In our spare time we have been able to do some Familysearch indexing as well as reviewing our own family tree.  We learned that Benjamin Frederick and Harriet Hollis Blake, Elder Adams' great-great grandparents, joined the church in the Salisbury area, later emigrating to the United States and settling in St. George.  Benjamin was a furniture maker and replicated his business in St. George, building a successful factory that made much needed furniture for the early southern Utah settlers. The Salisbury plain is not far away; its most famous landmark is Stonehenge.  We took an overnight trip to visit the little villages where they lived, and also to tour the magnificent Salisbury Cathedral (repository of an original Magna Carta), Old Sarum (one of the oldest populated sites in England, and site of an older Cathedral used prior to construction of Salisbury Cathedral), Avebury (city built in an ancient stone circle, not far  from Stonehenge), and other nearby sites such as Durdle Door (a natural bridge on the south coast).  They would have been familiar with all these areas. Despite the impressive magnificence of the cathedral, a successful business, and an all around beautiful place to live, they forsook it all because of their testimonies of the Gospel and went to Zion.  We are so indebted to these faithful progenitors.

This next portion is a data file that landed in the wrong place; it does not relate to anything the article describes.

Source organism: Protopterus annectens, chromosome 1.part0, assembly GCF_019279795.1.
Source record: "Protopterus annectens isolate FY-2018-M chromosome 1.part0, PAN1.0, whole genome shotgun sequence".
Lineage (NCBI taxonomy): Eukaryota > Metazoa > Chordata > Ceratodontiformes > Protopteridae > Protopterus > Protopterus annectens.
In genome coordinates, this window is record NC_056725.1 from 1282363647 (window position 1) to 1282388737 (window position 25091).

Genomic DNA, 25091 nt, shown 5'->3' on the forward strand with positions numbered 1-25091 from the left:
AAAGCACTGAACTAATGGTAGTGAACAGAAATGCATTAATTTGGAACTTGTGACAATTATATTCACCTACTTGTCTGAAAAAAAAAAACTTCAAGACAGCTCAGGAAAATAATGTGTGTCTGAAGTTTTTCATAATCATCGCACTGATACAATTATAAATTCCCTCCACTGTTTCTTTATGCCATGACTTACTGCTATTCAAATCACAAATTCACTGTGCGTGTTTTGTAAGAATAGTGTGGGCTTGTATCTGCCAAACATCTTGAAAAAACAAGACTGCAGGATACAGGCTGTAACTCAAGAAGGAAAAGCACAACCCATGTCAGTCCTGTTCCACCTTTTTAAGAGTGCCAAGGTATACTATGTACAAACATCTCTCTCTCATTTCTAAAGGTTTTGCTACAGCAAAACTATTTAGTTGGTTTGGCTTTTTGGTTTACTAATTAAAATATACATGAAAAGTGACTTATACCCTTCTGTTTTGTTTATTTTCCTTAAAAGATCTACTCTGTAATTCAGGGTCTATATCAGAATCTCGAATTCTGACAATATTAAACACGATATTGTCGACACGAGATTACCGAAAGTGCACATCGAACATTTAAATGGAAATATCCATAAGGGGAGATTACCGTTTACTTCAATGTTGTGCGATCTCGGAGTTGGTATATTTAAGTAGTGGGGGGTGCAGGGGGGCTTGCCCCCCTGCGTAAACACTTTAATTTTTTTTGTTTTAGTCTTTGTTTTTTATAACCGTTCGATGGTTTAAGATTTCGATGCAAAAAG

A few views of Salisbury

Old Sarum fort in the middle with 2 dry moats around it

Inside Salisbury Cathedral

The Magna Carta is 799 years old.  How exciting to view the original document. (Sister Adams could actually read some of the Latin after her many years of Old English and Latin extraction and indexing.)

The younger missionaries meet weekly in District meetings and every month or 6 weeks in Zone Meetings.  Senior missionaries enjoy preparing and serving a Pancake Breakfast for them all, then attending the meetings and presentations.  The missionaries love to use role play and demonstration to show how to approach and teach people.  They know they need to be obedient and dedicated in order to find people and make opportunities to teach them the gospel.

General Conference was a special time here.  Although many members now watch conference in their homes over the internet, the meetings are still shown in the chapels.  Many members come, and bring a lunch to eat between sessions.  They love gathering together at the Stake Centre and renewing their friendships.  Our leaders are always encouraging the members to bring friends to the meetings, where they are very likely to have a very significant spiritual experience.

We have two of our young people making application for full time missionary work.  It has been sometime since our ward has had a missionary, and now two at once!  One sister has been a long time member of the ward.  She was weighing her choice to serve a mission, but after a particularly moving musical spiritual fireside by Paul Cardall at Hyde Park Chapel, she knew she would go.  Another young man moved in with his family after a year away at school.  He has been a member less than one year, but his testimony is so strong, he wants to serve the Lord.  We have been helping them both with their applications.